The latest US Department of Labor (DoL) reading was significantly higher than the revised 407,000 the week before (See Jobless Totals Down; Still Above 400,000 Watermark)and was well above a forecast of 410,000 initial benefits claims from economists participating in Reuters’ weekly poll. It is the highest since the week ending April 13, 2002 when it stood at 452,000.
The closely watched four-week moving average for the March 29 week – a more reliable barometer of employment market trends because it smoothes short-term fluctuations – likewise rose. Moving to 426,250 from 422,500 the previous week.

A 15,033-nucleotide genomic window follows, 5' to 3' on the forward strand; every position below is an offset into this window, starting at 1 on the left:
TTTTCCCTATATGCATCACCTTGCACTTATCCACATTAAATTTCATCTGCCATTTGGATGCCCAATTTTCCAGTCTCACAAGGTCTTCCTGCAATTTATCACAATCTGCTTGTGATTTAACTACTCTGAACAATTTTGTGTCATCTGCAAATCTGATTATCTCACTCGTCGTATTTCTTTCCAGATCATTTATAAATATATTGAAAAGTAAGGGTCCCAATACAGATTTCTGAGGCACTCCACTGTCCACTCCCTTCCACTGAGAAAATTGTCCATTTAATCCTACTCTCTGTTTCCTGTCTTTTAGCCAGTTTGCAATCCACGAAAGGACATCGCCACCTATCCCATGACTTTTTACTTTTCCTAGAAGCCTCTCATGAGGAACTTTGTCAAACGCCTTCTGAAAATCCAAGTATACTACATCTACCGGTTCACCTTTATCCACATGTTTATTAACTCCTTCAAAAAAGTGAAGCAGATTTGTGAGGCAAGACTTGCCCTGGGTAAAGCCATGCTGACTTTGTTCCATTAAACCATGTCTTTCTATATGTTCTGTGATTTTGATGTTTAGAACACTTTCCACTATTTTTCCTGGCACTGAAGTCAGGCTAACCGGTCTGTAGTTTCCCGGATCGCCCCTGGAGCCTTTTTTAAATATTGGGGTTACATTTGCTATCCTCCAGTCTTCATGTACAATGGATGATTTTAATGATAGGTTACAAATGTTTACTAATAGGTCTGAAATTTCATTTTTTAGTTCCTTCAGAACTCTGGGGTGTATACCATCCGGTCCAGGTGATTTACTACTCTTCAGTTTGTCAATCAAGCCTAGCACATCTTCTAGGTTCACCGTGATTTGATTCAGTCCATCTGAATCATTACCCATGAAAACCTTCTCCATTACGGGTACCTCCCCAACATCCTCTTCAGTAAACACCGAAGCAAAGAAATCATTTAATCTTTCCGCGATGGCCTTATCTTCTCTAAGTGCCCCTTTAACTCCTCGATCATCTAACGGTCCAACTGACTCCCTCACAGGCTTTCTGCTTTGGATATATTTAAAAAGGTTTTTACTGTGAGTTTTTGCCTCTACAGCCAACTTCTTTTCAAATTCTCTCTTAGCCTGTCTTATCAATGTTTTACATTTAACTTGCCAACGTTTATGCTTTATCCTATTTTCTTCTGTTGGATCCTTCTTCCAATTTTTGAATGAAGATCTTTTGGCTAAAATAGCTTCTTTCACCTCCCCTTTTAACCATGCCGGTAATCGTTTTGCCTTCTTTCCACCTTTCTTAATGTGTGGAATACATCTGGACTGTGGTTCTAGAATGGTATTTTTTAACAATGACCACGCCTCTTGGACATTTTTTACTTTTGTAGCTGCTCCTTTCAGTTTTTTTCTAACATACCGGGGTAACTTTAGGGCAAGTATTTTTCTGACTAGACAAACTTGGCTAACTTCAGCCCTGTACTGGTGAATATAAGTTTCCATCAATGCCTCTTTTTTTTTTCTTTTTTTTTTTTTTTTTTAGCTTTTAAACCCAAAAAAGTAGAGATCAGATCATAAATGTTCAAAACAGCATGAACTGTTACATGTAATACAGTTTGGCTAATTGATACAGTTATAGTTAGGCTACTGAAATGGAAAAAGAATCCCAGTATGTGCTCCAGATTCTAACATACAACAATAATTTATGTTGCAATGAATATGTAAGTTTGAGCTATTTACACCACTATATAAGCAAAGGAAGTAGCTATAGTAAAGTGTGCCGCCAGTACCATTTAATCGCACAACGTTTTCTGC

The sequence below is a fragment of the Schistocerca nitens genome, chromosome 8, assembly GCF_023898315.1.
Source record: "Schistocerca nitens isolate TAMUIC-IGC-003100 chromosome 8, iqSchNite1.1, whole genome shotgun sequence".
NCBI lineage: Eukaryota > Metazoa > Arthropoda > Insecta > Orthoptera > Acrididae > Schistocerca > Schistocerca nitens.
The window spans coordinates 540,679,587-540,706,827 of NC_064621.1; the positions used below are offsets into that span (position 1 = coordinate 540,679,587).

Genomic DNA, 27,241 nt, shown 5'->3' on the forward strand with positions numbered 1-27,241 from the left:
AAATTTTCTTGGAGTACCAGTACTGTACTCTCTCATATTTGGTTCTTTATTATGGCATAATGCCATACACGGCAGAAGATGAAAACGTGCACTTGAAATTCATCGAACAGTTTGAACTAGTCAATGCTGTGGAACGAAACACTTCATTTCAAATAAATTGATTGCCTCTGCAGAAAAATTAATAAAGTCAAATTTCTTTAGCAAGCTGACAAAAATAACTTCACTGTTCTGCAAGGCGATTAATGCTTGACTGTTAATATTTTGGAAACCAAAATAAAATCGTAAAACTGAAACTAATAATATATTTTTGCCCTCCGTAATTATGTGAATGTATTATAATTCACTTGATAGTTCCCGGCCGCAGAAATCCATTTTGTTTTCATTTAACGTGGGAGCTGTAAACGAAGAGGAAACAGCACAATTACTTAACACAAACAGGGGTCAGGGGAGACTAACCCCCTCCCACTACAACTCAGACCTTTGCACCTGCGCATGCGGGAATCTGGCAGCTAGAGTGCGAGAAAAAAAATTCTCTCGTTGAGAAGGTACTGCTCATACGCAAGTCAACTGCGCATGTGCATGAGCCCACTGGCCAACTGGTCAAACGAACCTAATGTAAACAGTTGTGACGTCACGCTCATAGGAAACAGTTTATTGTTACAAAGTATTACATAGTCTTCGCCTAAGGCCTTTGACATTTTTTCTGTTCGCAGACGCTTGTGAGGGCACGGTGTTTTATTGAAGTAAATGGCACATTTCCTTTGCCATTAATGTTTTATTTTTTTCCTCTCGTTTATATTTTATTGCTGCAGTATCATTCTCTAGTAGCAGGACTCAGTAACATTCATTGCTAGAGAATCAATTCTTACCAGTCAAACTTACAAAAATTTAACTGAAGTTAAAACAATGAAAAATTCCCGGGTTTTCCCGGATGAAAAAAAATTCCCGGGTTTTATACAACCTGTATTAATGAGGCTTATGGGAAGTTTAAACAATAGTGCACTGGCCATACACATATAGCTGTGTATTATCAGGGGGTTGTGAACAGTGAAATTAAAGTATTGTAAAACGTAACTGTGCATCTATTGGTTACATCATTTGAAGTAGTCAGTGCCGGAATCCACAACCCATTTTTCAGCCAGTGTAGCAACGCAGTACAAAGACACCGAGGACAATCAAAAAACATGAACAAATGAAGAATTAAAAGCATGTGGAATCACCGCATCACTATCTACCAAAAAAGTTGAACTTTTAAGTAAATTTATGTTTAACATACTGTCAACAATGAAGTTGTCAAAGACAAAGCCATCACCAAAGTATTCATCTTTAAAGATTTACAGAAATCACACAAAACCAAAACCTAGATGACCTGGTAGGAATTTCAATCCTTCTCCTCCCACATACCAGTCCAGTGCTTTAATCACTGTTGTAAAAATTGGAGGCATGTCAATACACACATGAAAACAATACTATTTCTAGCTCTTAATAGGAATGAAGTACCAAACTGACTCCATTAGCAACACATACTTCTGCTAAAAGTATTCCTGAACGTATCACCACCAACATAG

However, the dark cloud in the March 29 report was that the total was above the 400,000 watermark for the seventh straight week – the longest string of above-400,000 totals since August-September 2002. The 400,000 benchmark is generally considered a sign of a moribund job market.
Economists point to many executives reluctant to bring on new employees or commit to significant capital outlays because of continuing uncertainty over the outcome of the Iraq war as a reason for the prolonged higher jobless figures. Also, this week’s rise was due in small part to a massive snowstorm in Colorado the third week of March.